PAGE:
Thursday, March 26, 2009

Down the Cardin Path

Down the Cardin Path: Best of the Web; Wall Street Journal

With troubled industries from Wall Street to Detroit lining up for federal bailouts, we suppose it was inevitable that someone would come up with a plan to bail out the news business. Sen. Benjamin Cardin, a Maryland Democrat, yesterday "introduced legislation that would allow newspapers to become non-profit organizations in an effort to help the faltering industry survive," declares a Cardin press release:

The Newspaper Revitalization Act would allow newspapers to operate as non-profits, if they choose, under 501(c)(3) status for educational purposes, similar to public broadcasting. Under this arrangement, newspapers would not be allowed to make political endorsements, but would be allowed to freely report on all issues, including political campaigns. Advertising and subscription revenue would be tax exempt and contributions to support coverage or operations could be tax deductible.

There is both less and more to Cardin's plan than is described here. Although his bill would expressly permit nonprofits to publish newspapers, there is nothing under current law to prevent them from doing so. The Christian Science Monitor reported in 2008 on some that already do, including the Monitor itself. The only major substantive change in the Cardin bill is a provision that would allow nonprofit newspapers to sell commercial ad space free of taxation, provided that at least as much space is allotted for editorial content as for ads.

The danger of the Cardin bill lies in the restrictions that already apply to nonprofits--a concern one media lawyer voices in an interview with Southern Maryland Online:

"I think it really puts the role of censor or critic with IRS," said George Rahdert, legal counsel for the St. Petersburg Times. "So the IRS would be able to say, 'This isn't fair or critical reporting.' "
The Florida newspaper was donated to the Poynter Institute, a nonprofit school for journalists. The Times still pays taxes on its profits, so it has no governmental restrictions on what it can print.

Cardin acknowledges the one hard prohibition that applies to nonprofit publications: that against formal political endorsements. This column has no brief for newspaper endorsements, which have always struck us as a rather quaint practice (although they do often enough provide amusing fodder for us that we'd be sorry to see them disappear).

But Section 501(c)3 of the Internal Revenue Code would prevent more than just formal endorsements. It requires that "no substantial part of the activities" of a nonprofit consist in "carrying on propaganda, or otherwise attempting, to influence legislation" and that a nonprofit "does not participate in, or intervene in (including the publishing or distributing of statements), any political campaign on behalf of (or in opposition to) any candidate for public office."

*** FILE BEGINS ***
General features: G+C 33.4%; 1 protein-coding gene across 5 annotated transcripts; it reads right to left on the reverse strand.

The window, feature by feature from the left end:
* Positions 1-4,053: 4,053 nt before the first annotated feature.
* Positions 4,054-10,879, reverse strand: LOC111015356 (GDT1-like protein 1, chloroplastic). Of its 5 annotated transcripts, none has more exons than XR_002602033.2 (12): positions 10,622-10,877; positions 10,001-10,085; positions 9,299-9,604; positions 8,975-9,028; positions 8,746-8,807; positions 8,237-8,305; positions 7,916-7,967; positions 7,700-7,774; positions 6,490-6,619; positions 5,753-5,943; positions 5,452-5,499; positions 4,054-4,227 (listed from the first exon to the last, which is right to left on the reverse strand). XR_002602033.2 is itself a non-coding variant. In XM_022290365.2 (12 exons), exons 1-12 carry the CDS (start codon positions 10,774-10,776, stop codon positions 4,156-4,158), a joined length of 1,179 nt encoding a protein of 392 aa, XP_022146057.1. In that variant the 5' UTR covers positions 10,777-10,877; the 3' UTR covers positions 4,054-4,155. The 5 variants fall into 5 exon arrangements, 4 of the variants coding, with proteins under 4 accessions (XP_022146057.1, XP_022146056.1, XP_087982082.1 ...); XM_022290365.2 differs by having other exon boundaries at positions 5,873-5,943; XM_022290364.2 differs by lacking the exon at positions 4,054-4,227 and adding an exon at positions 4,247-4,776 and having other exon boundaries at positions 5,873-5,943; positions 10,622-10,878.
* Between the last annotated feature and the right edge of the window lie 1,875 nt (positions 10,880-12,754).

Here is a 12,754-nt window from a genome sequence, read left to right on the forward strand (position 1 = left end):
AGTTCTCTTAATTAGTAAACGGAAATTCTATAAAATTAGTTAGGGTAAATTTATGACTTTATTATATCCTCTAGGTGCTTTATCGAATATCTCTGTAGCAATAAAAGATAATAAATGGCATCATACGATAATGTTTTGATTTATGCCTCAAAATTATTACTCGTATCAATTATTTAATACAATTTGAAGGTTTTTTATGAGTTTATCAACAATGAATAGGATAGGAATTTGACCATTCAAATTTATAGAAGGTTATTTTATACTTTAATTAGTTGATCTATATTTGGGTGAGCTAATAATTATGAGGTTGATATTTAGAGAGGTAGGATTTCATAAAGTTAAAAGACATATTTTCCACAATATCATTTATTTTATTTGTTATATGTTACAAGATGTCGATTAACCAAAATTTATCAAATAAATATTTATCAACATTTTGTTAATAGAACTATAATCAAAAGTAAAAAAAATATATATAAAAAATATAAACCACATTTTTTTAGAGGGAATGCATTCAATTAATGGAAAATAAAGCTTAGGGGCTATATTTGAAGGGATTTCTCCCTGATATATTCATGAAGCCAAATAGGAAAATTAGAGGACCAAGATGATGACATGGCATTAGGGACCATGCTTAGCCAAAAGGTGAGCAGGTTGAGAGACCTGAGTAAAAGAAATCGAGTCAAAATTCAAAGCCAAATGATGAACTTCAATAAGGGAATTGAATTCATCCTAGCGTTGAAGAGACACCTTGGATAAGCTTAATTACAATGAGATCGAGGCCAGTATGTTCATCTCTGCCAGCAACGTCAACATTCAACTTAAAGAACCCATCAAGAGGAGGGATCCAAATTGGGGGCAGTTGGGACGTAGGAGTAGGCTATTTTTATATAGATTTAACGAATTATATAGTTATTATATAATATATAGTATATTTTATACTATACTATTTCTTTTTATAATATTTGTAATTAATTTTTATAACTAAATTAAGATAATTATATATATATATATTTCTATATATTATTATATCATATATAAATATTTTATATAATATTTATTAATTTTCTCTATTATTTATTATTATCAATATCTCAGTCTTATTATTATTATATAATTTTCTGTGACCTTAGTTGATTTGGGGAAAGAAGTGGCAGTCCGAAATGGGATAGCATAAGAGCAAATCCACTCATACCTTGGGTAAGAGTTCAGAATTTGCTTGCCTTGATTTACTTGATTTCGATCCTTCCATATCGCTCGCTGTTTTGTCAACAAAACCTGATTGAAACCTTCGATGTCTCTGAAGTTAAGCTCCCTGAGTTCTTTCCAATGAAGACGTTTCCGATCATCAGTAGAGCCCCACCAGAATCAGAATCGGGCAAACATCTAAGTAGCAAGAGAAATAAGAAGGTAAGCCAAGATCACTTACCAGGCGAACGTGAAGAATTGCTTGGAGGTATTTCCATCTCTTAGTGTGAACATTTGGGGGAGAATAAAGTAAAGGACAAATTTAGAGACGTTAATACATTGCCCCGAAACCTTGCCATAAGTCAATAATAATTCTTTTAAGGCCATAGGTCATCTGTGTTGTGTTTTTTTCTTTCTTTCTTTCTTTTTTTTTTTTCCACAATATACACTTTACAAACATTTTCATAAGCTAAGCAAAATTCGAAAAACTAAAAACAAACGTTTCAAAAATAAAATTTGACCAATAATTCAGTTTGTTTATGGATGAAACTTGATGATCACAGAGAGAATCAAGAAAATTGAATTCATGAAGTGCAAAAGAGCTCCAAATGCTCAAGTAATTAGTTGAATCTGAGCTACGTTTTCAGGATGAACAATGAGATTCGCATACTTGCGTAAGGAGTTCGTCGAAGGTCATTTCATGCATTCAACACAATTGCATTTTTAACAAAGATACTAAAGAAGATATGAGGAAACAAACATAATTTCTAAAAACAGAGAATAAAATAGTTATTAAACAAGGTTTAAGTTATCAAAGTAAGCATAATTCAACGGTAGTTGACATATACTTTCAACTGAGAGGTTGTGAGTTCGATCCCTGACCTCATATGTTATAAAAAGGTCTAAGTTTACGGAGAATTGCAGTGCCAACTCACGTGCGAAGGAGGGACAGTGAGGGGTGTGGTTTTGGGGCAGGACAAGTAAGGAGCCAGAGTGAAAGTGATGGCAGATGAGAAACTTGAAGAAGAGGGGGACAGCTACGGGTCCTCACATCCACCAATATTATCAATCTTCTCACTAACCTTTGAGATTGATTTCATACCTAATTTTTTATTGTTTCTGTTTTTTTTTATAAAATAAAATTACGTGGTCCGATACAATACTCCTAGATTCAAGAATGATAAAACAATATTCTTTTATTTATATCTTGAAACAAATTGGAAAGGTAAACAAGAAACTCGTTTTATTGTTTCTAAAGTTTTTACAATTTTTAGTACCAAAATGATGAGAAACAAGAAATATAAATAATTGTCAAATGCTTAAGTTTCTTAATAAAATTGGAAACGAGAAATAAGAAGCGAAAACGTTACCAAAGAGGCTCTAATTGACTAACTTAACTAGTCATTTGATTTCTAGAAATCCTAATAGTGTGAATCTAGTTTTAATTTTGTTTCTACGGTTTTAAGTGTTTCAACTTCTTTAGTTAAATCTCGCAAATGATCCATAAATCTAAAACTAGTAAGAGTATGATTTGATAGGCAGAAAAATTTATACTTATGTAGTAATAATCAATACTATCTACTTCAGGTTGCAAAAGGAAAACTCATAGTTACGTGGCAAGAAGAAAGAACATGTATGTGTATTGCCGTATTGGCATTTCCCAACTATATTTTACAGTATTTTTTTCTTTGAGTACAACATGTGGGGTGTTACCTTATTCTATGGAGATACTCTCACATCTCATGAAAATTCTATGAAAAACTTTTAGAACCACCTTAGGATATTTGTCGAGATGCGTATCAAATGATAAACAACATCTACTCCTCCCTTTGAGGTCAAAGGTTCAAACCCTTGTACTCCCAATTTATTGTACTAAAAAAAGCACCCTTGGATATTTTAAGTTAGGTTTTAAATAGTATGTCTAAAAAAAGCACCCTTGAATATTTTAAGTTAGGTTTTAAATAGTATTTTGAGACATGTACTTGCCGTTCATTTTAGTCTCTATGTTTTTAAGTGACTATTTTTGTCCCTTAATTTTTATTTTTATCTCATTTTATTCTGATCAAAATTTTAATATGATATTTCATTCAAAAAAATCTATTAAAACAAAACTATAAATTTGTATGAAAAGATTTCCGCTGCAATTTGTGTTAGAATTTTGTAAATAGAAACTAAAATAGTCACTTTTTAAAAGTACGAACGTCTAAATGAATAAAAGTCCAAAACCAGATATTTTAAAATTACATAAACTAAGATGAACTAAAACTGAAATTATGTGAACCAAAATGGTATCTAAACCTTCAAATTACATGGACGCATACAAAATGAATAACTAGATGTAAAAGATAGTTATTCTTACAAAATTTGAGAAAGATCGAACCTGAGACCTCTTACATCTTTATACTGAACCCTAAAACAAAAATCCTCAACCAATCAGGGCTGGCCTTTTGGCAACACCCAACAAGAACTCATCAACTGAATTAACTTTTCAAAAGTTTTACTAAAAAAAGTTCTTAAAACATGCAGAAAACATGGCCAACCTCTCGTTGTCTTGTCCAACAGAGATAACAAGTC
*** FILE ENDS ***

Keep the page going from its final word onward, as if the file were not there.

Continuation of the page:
Taken at face value, this would seem to put a newspaper's nonprofit status at risk not only if it published an unsigned editorial endorsing a candidate, but also if it published a signed column doing the same. It would also seem to bar editorials or columns urging Congress to approve or reject specific legislation. Interpreted more restrictively, it could be taken to bar any sort of commentary on pending legislation. Even the column you are now reading could be construed as an attempt "to influence legislation."

That last example is probably a reductio ad absurdum. We have some experience writing for nonprofit publications, and our sense is that what we are writing now would be kosher under the prevailing interpretation of the Internal Revenue Code. But we know from instructions we have received when writing for nonprofits that the chilling effect of Section 501(c)3's restrictions goes beyond formal institutional endorsements of candidates.

In particular, writers for nonprofit publications are advised to avoid the appearance of partisanship. That's often sound advice journalistically, but sometimes political parties deserve praise--or, especially, criticism. It would diminish freedom of the press for newspapers to subject themselves to a regulatory regime in which they would risk, in effect, losing their license if they were too trenchant in commenting on politicians or parties.

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